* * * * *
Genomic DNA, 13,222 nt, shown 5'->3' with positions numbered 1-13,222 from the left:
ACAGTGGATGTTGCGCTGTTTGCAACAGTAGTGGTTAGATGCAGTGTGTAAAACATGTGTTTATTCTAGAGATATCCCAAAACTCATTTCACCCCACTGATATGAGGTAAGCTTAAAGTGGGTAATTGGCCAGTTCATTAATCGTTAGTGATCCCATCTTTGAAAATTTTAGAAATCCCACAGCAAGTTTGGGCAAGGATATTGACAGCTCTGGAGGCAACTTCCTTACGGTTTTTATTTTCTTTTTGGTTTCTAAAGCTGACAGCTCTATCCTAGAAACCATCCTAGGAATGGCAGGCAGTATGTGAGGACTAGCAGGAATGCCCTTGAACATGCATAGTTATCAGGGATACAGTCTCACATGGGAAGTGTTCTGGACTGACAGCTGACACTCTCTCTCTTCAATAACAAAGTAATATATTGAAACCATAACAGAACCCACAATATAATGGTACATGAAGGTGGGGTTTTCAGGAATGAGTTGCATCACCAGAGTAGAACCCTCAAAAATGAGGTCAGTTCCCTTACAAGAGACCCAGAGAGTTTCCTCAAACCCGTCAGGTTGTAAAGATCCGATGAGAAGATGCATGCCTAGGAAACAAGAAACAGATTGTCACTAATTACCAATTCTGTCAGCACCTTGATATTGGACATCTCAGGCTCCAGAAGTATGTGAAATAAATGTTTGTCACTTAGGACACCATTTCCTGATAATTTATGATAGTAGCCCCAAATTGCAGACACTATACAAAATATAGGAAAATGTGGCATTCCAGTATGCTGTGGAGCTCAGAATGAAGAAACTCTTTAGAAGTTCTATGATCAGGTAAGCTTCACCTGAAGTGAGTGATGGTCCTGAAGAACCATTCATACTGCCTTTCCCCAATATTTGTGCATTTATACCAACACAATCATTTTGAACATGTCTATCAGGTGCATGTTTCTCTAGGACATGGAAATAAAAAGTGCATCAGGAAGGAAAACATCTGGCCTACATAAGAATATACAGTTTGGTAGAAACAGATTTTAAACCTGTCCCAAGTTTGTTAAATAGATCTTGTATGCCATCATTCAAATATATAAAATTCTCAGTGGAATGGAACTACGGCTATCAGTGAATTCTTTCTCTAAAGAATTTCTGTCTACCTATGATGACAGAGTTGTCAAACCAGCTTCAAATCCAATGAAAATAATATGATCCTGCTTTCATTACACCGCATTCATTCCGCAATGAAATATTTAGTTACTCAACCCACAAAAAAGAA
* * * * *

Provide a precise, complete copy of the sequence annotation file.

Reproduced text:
Genomic DNA, 13,222 nt, shown 5'->3' with positions numbered 1-13,222 from the left:
ACAGTGGATGTTGCGCTGTTTGCAACAGTAGTGGTTAGATGCAGTGTGTAAAACATGTGTTTATTCTAGAGATATCCCAAAACTCATTTCACCCCACTGATATGAGGTAAGCTTAAAGTGGGTAATTGGCCAGTTCATTAATCGTTAGTGATCCCATCTTTGAAAATTTTAGAAATCCCACAGCAAGTTTGGGCAAGGATATTGACAGCTCTGGAGGCAACTTCCTTACGGTTTTTATTTTCTTTTTGGTTTCTAAAGCTGACAGCTCTATCCTAGAAACCATCCTAGGAATGGCAGGCAGTATGTGAGGACTAGCAGGAATGCCCTTGAACATGCATAGTTATCAGGGATACAGTCTCACATGGGAAGTGTTCTGGACTGACAGCTGACACTCTCTCTCTTCAATAACAAAGTAATATATTGAAACCATAACAGAACCCACAATATAATGGTACATGAAGGTGGGGTTTTCAGGAATGAGTTGCATCACCAGAGTAGAACCCTCAAAAATGAGGTCAGTTCCCTTACAAGAGACCCAGAGAGTTTCCTCAAACCCGTCAGGTTGTAAAGATCCGATGAGAAGATGCATGCCTAGGAAACAAGAAACAGATTGTCACTAATTACCAATTCTGTCAGCACCTTGATATTGGACATCTCAGGCTCCAGAAGTATGTGAAATAAATGTTTGTCACTTAGGACACCATTTCCTGATAATTTATGATAGTAGCCCCAAATTGCAGACACTATACAAAATATAGGAAAATGTGGCATTCCAGTATGCTGTGGAGCTCAGAATGAAGAAACTCTTTAGAAGTTCTATGATCAGGTAAGCTTCACCTGAAGTGAGTGATGGTCCTGAAGAACCATTCATACTGCCTTTCCCCAATATTTGTGCATTTATACCAACACAATCATTTTGAACATGTCTATCAGGTGCATGTTTCTCTAGGACATGGAAATAAAAAGTGCATCAGGAAGGAAAACATCTGGCCTACATAAGAATATACAGTTTGGTAGAAACAGATTTTAAACCTGTCCCAAGTTTGTTAAATAGATCTTGTATGCCATCATTCAAATATATAAAATTCTCAGTGGAATGGAACTACGGCTATCAGTGAATTCTTTCTCTAAAGAATTTCTGTCTACCTATGATGACAGAGTTGTCAAACCAGCTTCAAATCCAATGAAAATAATATGATCCTGCTTTCATTACACCGCATTCATTCCGCAATGAAATATTTAGTTACTCAACCCACAAAAAAGAA